Slaughtering his own people and mocking the world’s pleas, for peace, Libya’s Moammar Gadhafi can only be stopped by force. Since President Barack Obama seems comfortable killing terrorists in Afghanistan and Pakistan with Predator drone strikes, why not in Libya?
So far, establishing a no-fly zone is the only air power option on the table. That would require approval by the U.N. Security Council, which China or Russia may veto. Using NATO would also require the approval of its members. The Turkish prime minister has said he would oppose such a move.
A no-fly zone also creates political problems for Obama. He came to power promising to end two wars, not to start a new one. “Let’s just call a spade a spade,” Defense Secretary Robert Gates said. “A no-fly zone begins with an attack on Libya.”
Finally, there are practical problems. Pilots patrolling a no-fly zone would be targeted by Libya’s surface-to-air missiles and radar-guided anti-aircraft guns, just as they were in Iraq. This time, they may not be so lucky.
Collateral damage to civilians is a real risk as is friendly fire. On April 14, 1994, over Iraq, two U.S. helicopters were mistakenly shot down, killing 26 coalition personnel.
Besides, no-fly zones only stop air attacks, they don’t stop violence on the ground, as our no-fly zone experience in Bosnia shows.
Doing nothing beyond sanctions and speeches is also not an option. Libya is quickly becoming a humanitarian disaster, where more than 100,000 foreigners have fled by boat or plane and hundreds of Libyans have been killed by Gadhafi’s mercenaries and his air strikes. The death toll will only climb. No wonder rebels are begging for foreign intervention; they fear a slaughter on the scale of the Rwandan or Algerian civil wars.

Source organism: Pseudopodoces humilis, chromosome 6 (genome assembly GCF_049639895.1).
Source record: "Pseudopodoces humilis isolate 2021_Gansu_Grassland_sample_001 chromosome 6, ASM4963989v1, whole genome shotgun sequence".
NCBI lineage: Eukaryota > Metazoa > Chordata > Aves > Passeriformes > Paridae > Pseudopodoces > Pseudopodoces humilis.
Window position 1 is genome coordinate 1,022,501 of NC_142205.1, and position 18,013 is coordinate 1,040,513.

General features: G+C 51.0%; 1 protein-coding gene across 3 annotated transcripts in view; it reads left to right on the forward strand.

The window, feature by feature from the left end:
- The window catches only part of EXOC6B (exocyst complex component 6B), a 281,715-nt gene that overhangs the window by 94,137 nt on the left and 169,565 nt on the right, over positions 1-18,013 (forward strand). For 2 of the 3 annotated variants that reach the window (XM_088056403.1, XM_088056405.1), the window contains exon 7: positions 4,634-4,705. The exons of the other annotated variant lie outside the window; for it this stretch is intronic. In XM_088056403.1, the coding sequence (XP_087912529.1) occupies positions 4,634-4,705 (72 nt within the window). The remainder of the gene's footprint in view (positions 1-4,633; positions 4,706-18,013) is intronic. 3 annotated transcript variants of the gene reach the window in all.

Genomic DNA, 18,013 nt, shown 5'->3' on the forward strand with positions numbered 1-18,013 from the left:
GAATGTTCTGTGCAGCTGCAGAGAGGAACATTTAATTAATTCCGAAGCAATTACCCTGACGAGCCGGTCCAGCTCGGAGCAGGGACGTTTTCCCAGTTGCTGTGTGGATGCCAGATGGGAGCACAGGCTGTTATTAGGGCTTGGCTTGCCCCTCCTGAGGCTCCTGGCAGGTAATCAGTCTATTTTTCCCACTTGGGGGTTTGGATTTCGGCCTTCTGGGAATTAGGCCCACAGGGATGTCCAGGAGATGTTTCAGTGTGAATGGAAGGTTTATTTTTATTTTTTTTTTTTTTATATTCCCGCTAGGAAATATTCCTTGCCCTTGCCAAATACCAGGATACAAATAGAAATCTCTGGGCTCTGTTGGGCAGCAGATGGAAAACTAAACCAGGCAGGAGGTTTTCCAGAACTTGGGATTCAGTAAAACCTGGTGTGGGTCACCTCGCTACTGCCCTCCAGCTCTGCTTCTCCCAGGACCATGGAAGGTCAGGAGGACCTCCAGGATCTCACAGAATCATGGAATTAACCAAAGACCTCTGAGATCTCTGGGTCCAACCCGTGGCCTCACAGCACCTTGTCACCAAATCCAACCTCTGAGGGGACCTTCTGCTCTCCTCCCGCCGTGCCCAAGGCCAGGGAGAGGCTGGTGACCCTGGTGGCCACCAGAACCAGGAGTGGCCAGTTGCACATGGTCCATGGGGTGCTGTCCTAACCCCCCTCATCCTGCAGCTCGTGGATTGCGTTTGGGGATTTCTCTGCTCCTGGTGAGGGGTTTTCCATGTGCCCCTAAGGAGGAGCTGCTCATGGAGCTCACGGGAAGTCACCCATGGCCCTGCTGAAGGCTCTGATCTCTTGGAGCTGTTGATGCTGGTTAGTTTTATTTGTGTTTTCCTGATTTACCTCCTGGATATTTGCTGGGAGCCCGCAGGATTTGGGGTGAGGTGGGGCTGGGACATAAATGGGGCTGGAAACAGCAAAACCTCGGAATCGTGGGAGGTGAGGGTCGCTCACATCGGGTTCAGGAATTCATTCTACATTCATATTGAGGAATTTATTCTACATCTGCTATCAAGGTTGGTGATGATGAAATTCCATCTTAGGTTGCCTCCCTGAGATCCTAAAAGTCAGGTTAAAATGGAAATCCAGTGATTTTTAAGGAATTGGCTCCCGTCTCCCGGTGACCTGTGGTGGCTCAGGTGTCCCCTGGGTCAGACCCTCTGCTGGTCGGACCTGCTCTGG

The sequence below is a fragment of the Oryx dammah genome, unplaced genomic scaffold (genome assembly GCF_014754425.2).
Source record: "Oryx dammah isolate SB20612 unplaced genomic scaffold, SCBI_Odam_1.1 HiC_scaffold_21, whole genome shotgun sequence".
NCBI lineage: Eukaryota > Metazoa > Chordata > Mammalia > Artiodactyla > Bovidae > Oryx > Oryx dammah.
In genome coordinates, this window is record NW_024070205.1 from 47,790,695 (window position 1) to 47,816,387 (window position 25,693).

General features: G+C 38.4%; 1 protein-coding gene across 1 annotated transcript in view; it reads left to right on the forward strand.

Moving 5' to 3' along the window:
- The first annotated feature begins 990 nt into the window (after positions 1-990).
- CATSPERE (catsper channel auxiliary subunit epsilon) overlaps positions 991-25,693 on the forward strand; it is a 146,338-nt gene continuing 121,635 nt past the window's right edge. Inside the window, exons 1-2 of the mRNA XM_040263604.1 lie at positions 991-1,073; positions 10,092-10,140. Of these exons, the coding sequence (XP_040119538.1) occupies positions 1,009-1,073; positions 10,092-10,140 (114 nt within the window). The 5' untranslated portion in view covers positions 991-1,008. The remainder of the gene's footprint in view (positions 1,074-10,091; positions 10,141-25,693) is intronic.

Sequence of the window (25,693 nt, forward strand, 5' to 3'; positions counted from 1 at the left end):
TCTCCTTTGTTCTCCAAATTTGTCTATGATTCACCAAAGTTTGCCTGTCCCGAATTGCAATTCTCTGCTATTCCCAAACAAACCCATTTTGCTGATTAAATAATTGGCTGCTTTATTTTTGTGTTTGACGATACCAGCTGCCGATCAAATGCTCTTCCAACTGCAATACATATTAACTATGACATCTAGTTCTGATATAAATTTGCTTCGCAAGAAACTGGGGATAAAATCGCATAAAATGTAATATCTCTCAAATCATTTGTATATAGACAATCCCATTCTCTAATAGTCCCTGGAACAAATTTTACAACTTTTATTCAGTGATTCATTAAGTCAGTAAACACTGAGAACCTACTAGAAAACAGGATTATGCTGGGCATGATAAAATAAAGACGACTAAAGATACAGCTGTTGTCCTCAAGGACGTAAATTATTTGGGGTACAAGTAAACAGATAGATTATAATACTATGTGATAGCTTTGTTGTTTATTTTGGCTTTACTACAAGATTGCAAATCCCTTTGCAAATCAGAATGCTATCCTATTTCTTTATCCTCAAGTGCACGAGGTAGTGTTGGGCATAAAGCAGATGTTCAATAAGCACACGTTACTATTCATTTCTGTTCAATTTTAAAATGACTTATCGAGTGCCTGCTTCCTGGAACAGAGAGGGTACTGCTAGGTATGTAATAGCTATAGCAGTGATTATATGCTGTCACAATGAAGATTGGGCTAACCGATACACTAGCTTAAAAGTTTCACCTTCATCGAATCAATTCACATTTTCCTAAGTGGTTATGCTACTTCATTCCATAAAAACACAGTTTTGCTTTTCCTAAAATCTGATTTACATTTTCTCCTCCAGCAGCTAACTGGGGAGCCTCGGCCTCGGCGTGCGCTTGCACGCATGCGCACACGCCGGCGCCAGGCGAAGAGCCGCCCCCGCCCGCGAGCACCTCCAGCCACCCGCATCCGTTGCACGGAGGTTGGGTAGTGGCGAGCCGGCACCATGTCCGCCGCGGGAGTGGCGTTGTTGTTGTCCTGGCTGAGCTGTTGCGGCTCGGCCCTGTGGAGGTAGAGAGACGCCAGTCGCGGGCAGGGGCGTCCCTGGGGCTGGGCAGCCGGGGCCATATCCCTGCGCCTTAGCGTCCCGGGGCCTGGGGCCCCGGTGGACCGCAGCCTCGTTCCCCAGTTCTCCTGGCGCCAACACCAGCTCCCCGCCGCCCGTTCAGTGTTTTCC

Libya’s collapse could also destabilize our European allies. European Union officials privately estimate that the EU will see 250,000 refugees from Libya in the coming months. Beyond the cost in misery and money, there is the fear that some of Libya’s most vicious killers may be hiding among those refugees.
This brings us back to the Predator option. It doesn’t require a carrier to launch and, if the unmanned drone is shot down, it doesn’t start a hostage crisis. It has proven effective over both urban and desert terrain. Its ability to linger over a target for hours is another unique advantage: Its sensors have time to locate Gadhafi while minimizing collateral damage.
For those concerned about the legality of striking Gadhafi and his inner circle, remember President Reagan’s 1986 air strikes on the Libyan dictator. Yes, they missed, but no one contends they were illegal. And today’s surveillance and targeting technology is far superior to that of the mid-1980’s.
There is a strong moral argument for decapitating the deadly Libyan regime: it will save lives and end a tyranny.
Asked his greatest regret as president, Bill Clinton once answered that he didn’t do more to save lives in Rwanda. Bombing Rwanda’s central radio transmitter, from which the murderers coordinated their attacks, would have spared many civilians.
Does Obama want to live with a similar regret, knowing that a single strike could save so many?
Richard Miniter, a best-selling author, is a new Gazette columnist.